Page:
Category Archives: Identifying and Managing Stress

Burnout and Malpractice Litigation

As the public and research interest in physician burnout increases as well as the proportion of US physicians affected, it is well to remind ourselves of the important work of Balch et al on the relationship between burnout and malpractice litigation. Six years ago, his group published the results of a survey of 7,197 members…
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How We Can Help Ourselves After a Bad Event

A patient under our care dies unexpectedly. Another of our patients develops a rare and life-threatening allergic reaction. Another patient commits suicide three months after we last saw them. All are traumatic and tragic events. If we are in any way sensitive to the relationship we have with our patients, such events have a deep…
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Learning to Listen to Our Grief When the Worst Happens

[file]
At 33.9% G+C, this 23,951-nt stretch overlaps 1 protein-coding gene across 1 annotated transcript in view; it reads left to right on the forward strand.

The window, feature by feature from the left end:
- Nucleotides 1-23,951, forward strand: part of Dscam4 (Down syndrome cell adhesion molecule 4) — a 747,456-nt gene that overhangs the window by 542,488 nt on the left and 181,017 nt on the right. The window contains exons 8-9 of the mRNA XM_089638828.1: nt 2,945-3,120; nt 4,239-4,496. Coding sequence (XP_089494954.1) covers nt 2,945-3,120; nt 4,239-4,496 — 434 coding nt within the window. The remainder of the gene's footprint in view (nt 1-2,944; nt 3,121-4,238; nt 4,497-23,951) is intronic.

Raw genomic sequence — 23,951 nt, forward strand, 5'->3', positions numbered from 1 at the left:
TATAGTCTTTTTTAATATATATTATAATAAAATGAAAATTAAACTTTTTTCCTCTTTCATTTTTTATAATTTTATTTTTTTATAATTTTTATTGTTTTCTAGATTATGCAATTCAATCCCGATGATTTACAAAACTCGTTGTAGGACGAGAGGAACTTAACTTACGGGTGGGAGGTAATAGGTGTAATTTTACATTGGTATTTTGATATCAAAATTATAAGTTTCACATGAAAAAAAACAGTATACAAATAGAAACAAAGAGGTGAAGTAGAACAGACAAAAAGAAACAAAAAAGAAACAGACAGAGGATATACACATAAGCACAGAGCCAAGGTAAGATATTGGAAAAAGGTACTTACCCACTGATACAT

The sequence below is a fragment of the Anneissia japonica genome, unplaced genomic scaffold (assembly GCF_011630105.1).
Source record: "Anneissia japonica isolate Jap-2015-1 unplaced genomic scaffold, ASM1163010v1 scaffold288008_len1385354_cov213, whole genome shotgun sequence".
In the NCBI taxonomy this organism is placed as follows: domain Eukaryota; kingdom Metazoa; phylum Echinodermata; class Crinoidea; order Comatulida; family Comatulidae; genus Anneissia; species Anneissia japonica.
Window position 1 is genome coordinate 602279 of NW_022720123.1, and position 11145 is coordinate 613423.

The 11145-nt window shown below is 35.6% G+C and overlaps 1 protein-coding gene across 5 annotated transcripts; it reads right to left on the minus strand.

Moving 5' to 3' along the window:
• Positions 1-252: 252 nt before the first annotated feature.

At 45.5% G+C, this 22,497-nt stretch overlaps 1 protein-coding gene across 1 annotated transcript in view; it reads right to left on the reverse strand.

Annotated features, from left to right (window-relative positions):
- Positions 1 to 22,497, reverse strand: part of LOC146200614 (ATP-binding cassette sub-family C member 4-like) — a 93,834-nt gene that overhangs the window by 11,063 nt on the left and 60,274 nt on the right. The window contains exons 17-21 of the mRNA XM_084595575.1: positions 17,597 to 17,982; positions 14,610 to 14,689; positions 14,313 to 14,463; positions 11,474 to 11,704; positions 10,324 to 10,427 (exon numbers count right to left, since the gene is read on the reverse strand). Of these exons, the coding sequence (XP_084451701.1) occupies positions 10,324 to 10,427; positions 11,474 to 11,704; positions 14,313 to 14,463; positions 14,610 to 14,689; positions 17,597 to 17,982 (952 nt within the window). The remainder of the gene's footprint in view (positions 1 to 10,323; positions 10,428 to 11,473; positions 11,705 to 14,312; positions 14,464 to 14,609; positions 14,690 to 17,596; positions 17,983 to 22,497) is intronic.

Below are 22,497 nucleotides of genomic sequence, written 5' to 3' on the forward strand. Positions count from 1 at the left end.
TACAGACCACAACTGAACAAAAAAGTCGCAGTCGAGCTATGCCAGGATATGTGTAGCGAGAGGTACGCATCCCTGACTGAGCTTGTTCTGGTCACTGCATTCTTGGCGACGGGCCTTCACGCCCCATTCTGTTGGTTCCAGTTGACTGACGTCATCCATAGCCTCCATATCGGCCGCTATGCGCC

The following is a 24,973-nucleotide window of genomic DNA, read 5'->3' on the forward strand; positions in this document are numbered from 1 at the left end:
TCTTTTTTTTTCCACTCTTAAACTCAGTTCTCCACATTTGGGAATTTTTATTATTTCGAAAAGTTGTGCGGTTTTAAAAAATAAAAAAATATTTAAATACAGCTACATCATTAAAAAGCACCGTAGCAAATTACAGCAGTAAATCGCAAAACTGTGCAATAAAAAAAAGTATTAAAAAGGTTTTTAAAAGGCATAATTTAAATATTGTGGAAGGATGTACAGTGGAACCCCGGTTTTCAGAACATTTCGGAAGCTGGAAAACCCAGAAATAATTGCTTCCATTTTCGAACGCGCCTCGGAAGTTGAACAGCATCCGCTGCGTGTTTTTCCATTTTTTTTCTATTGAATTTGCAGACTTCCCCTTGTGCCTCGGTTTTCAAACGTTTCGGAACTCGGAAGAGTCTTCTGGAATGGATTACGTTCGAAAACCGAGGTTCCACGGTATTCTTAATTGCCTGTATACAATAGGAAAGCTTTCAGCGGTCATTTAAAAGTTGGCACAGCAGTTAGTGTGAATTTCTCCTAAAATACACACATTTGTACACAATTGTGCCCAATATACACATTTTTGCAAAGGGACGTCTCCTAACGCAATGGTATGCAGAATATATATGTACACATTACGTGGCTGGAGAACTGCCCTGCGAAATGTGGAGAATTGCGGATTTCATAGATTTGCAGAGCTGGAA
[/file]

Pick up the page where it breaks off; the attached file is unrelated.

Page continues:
Like combat-hardened military veterans, physicians don’t often talk about the ones they lost. When they do, listening to them provides an illuminating window on what it means to be a doctor. Scott Eggener, an Associate Professor of Surgery and Co-Director of the Prostate Cancer Program at the University of Chicago, bravely discusses his own experience…
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UK Study Explores Impact of Malpractice Stress

A problem must have a name and definition to be solved, and the increased stress experienced by medical practitioners can only be addressed if its parameters are well defined. One defined source of stress is being named in some kind of official complaint. A recent study surveyed 7,926 United Kingdom physicians, one cohort of whom…
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